With all the talk about attracting and retaining talent in our profession, there may be a solution that's as close as your office. In fact, it's inside your office. Helping women CPAs realize their rainmaking potential motivates them to "be all that they can be," while contributing to your firm's growth.What's the problem?
Although 57 percent of today's accounting graduates are women, only 10 percent to 15 percent of firm partners are female. At recent conferences, including senior-level gatherings such as Winning Is Everything and Management Summit, the audiences were overwhelmingly male.
One speaker noted that the average male member of the American Institute of CPAs is 50 years old; the average female AICPA member is 40 years old. If we're to optimize our natural resources, bringing the numbers more closely in line will be one of our most pressing challenges over the next decade.
Several obstacles stand between women CPAs and the corner office.
One that we've observed while conducting women rainmaker workshops is a cultural bias - too often embraced by women themselves - that suggests that they don't have what it takes to become rainmakers. Many women in the field are well-educated and experienced, yet simply do not perceive themselves as rainmakers.
Some may lack the vision - and the role model - of a life that combines a hard-charging career with a fulfilling role as a wife and mother. Because they don't have the advantage of mirroring others, they have to figure it out for themselves. Some succeed, while others do not.
Another stumbling block is our professional culture. Driven by hourly billing, accounting firms have not traditionally been conducive to flexible work arrangements. If we are to solve our persistent staffing shortages, this issue will need to be addressed with much more creativity. Instead of each request for non-standard work hours being handled as a "one-off" exception, we need to re-engineer the firm from the ground up, so that this is seen as the norm.
Impressive examples of progress in this area of organizational culture can be seen in academia, corporate America and the federal government. In these environments, creative scheduling and staffing solutions are commonplace.
One example is a performance approach, as suggested by one of the panel consultants at the recent Management Summit Conference. Rather than mandate that a CPA work 30 hours, give her a set of clients and require that she maintain client satisfaction and grow revenue. Measure her success not against hours billed, but against benchmarks that are aligned with the firm's goals.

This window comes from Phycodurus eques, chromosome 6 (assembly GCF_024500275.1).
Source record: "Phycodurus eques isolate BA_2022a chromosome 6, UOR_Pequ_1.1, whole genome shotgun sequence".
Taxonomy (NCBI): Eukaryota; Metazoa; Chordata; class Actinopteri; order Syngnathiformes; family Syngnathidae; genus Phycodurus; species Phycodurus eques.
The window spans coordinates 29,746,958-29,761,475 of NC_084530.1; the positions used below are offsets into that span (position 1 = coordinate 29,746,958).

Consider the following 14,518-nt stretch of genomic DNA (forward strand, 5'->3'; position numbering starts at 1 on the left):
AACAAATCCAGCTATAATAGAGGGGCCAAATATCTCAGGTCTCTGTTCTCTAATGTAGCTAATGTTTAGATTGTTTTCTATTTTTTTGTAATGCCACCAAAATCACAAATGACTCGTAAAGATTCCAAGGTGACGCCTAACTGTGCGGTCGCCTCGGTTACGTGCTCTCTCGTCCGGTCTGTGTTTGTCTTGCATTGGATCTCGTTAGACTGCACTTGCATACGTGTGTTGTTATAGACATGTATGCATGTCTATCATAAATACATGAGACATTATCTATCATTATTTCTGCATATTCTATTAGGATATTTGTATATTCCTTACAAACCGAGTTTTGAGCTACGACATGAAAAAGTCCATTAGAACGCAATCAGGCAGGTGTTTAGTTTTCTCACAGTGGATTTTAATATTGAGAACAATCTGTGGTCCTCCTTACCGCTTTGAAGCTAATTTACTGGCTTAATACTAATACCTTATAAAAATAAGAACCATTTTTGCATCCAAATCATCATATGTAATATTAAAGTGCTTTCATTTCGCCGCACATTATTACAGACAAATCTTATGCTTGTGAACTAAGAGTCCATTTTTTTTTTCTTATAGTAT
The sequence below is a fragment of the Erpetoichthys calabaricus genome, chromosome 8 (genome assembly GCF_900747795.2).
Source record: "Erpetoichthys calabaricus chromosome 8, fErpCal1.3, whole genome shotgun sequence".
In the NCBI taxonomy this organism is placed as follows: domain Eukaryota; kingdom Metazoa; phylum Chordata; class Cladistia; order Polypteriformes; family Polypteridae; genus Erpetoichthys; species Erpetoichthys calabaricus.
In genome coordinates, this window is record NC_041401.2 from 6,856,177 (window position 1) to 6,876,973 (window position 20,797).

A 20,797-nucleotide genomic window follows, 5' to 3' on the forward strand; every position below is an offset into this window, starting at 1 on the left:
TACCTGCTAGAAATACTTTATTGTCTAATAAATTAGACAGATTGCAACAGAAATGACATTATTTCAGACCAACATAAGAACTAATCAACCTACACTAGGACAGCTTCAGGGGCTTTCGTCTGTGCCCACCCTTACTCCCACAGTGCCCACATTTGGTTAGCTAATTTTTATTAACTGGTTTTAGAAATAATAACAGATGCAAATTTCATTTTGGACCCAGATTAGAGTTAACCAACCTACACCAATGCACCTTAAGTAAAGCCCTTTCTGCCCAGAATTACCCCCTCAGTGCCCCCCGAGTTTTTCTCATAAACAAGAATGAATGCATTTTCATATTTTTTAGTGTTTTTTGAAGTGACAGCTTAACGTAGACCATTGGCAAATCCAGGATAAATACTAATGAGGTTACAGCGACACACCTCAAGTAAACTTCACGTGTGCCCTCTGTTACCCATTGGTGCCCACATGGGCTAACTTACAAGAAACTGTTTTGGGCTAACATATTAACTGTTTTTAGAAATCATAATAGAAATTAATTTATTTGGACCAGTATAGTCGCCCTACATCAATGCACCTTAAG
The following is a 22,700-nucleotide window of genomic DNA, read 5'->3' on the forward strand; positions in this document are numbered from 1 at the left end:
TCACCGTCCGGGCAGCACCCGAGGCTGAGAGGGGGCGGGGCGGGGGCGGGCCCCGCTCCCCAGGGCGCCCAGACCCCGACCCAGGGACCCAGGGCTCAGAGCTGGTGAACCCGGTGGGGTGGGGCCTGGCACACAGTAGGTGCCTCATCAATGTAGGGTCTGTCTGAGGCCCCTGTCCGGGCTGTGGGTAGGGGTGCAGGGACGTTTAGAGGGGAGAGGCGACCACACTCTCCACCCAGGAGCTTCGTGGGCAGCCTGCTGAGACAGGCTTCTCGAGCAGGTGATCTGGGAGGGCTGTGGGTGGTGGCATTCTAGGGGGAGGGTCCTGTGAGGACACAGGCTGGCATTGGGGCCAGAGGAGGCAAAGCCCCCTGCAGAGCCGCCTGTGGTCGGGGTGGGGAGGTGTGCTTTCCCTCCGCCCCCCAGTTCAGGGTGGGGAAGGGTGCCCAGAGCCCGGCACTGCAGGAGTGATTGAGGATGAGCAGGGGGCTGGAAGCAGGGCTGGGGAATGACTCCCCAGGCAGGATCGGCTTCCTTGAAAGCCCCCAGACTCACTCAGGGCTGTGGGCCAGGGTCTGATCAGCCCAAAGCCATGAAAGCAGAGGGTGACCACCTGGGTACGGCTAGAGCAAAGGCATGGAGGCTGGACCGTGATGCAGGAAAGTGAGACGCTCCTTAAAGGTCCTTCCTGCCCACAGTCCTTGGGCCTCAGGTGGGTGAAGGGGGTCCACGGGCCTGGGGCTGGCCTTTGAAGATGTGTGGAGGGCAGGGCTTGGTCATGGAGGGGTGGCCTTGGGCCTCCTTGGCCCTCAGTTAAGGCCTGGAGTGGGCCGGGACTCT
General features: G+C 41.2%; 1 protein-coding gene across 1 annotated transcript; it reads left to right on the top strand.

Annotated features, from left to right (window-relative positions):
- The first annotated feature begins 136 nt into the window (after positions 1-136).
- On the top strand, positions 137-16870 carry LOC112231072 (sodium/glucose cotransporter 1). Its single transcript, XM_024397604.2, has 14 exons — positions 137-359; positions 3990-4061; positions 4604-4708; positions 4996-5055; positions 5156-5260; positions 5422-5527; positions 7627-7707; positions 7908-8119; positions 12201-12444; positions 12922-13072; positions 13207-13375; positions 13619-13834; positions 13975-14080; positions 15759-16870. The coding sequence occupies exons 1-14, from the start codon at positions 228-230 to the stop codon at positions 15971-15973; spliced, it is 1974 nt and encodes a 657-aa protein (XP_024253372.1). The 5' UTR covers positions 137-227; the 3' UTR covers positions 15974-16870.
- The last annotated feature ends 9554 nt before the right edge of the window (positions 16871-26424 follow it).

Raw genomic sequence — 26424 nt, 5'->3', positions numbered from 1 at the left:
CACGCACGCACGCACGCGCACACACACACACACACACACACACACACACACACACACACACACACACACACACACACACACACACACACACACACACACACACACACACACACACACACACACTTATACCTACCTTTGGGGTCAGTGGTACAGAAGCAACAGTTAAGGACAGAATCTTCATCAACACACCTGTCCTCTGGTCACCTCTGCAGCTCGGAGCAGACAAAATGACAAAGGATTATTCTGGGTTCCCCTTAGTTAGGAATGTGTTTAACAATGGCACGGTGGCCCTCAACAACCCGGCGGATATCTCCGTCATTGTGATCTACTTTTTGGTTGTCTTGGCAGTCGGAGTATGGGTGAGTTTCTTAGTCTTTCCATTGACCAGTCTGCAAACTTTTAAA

In order to create a class of female leaders, partners must change the culture and structure of their workplaces. In addition, women must develop and hone specific skills. Most important among them:
* Networking. In the past, there were few women with whom to network. At the same time, many women never "got the memo" that networking is important. The results of connecting with colleagues in our field, and in others, can be huge. Women aren't used to networking, yet need to learn this fundamental, critical skill.
* Invite. Women are often less comfortable than men at initiating contact and inviting others to meet with them. But that's exactly what's required to become a rainmaker. They need to put aside traditional thinking and practice being the initiator.
* Exude. Exuding confidence is half the battle, sometimes even more. Women tend to be more reserved, with less braggadocio than their male counterparts. But buyers like confident professionals and want to feel that they're in league with the best. It doesn't matter if you feel confident. You need to exude it anyway.
A dose of the college acting class my son is attending could do wonders here!
There's no substitute for knowing what you're doing, and knowing that you know. Capability breeds credibility - both technically and with rainmaking.
Perfecting rainmaking skills takes work. Women who wish to make rain need training beyond what their formal education and workplace experience can provide. At a minimum, a woman should be reading a rainmaking book at all times. When sharp skills combine with a workplace environment that is conducive to their success, the result can be female rainmaking at its best.
Women like Hilda Polanco and others prove the point. Hilda is partner-in-charge of Fiscal Management Associates, a part of the ERE family - a New York CPA firm. She has taken FMA from start-up to 15 professionals, and is the epitome of a top-notch woman rainmaker. If we do this right, more role models like her will populate the landscape of tomorrow's CPA firms, and we'll truly make the most of our natural resources.
Gale Crosley, CPA is the founder and principal of Crosley + Co. (www.crosleycompany.com), and has consulted with over 100 CPA firms on practice growth issues and opportunities. Reach her at firstname.lastname@example.org.
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